A Commodities Outlook for 2009

It was almost sad to see 2008 come to an end. Talk about moving markets… As investors with discipline, there was something for everybody.

The first half of the year saw ALL-TIME HIGHS in gold, crude, wheat, unleaded gas, copper, corn and soybeans. But as they say, what goes up must come down, and the force with which commodities fell from the sky was rather amazing.

At any rate, I believe there are great things in store again for 2009 — the entire world concentrating on global economic problems and messing with natural market forces could create a lot of unintended consequences. And commodity traders should be able to take advantage.

The dollar has recently strengthened with negative numbers out of Europe, but the economic stimulus package details dwarf any short-term data. Remember, money will be spent like never before in American history.

The strategy is to rebuild infrastructure and create 25,000-50,000 jobs for every billion dollars spent by the government. The connection couldn’t be more obvious. Construction of bridges, dams and roads and improvement of decaying schools and other government buildings get back to the basics of supply and demand.

It all comes back to commodities, with depressed steel and copper leading the way.

Hidden Inflation

Sometimes, we get inflation that you don’t see. It just sneaks up on you when you aren’t looking and just trying to start you day with the usual bowl of oat wheat sugar flakes cereal and, “Hey, either my hands have grown larger or this box is thinner than just a few weeks ago!”

This downsizing of packages is one way for food manufacturers to avoid raising prices. At first, it was to offset higher fuel and commodity prices, but now it has turned into profit growth — with 10 less potato/potatoe chips in my bag.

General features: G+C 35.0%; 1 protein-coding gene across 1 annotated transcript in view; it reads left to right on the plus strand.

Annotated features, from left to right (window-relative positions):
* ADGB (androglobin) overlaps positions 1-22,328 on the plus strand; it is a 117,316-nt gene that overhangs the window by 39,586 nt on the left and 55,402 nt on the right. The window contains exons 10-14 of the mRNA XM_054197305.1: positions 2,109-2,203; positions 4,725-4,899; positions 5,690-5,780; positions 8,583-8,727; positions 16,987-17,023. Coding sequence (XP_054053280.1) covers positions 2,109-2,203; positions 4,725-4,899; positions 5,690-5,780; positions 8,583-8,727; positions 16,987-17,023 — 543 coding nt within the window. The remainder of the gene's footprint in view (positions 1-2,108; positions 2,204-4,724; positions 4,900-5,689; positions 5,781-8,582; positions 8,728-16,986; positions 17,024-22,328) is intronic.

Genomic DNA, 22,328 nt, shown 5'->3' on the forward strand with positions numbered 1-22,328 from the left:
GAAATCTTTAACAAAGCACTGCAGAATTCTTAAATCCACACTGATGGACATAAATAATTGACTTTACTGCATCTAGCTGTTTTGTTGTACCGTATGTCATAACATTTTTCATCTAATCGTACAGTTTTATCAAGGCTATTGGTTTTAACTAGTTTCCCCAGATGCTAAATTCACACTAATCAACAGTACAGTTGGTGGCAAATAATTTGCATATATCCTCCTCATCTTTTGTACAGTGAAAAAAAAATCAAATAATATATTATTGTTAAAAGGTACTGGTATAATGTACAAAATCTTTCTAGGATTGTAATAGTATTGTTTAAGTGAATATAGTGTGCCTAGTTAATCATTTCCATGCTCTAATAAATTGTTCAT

The indented bottom of a Skippy peanut butter jar got more indented, turning an 18-ounce jar into a 16.3-ounce one. Ice cream containers shrank by one-quarter of a quart. And for breakfast, a jug of Tropicana orange juice got 7 ounces lighter, while that box of Froot Loops lost more than 2 ounces.

According to recent analysis by Nielsen Co., about 30% of all packaged goods have lost content over the past year. This at a time when U.S. grocery bills are rising — up 7.5% in October versus a year ago — at the fastest rate in 18 years.

More indirectly, with more stimulus, consumers will eventually have more money to fiesta, in this case, and spend as the year goes on — all the time feeding inflation.

Commodities Past and Present

Consumer spending has been impacted by the extremes of the stock market and commodities, as well. The wealth effect created by escalating home prices from 2000-2007 drove demand, and consequently all costs and goods, higher. That trend reversed in 2008 and the 40% stock sell-off has constricted almost all buying for most of us. The challenge is to not let the overriding psychology affect your market sentiment – or your trading mentality.

You can’t see the beautiful stars if your head is down.

The tie between a stock recovery and commodities demonstrates a rebuilding of economic confidence. By the time most investors get comfortable enough to get back at it, a large move will have already been made.

As stocks hold and build stability, commodities will continue to find more equilibrium, possibly much higher, with people having little choice but to eat, heat and drive every single day.

How will we know that the government stimulus is working to stabilize the markets?

I was on Chicago radio a couple days ago and answered that very same question.  I’m normally at no loss for words, as anyone who has seen or heard me speak will testify to, but the answer didn’t hit me until the caller was gone.

Very simply, It ALL comes back to commodities; we will know that the financial markets will stabilize when… oil prices rise again.

The economic data that the media tend to focus on are often lagging indicators. Unemployment, GDP, corporate earnings and retail sales tell us what has already happened… not what is going to happen.

The stock and credit markets most times have discounted and factored in the dire information that we are getting every day. Markets are forward looking, and higher crude oil prices are a sign that the worst is over and a recovery is under way.

Let’s not get too positive or too negative — both ways cloud sound judgment. Investors seem paralyzed by the events of the last six months, but they need to roll with the punches, instead of getting knocked out. Don’t call it a comeback; call it an opportunity for those with the proper fight training.

There will be plenty of opportunities this year with commodities.  After all, it all comes back to commodities.

Alan Knuckman

February 2, 2009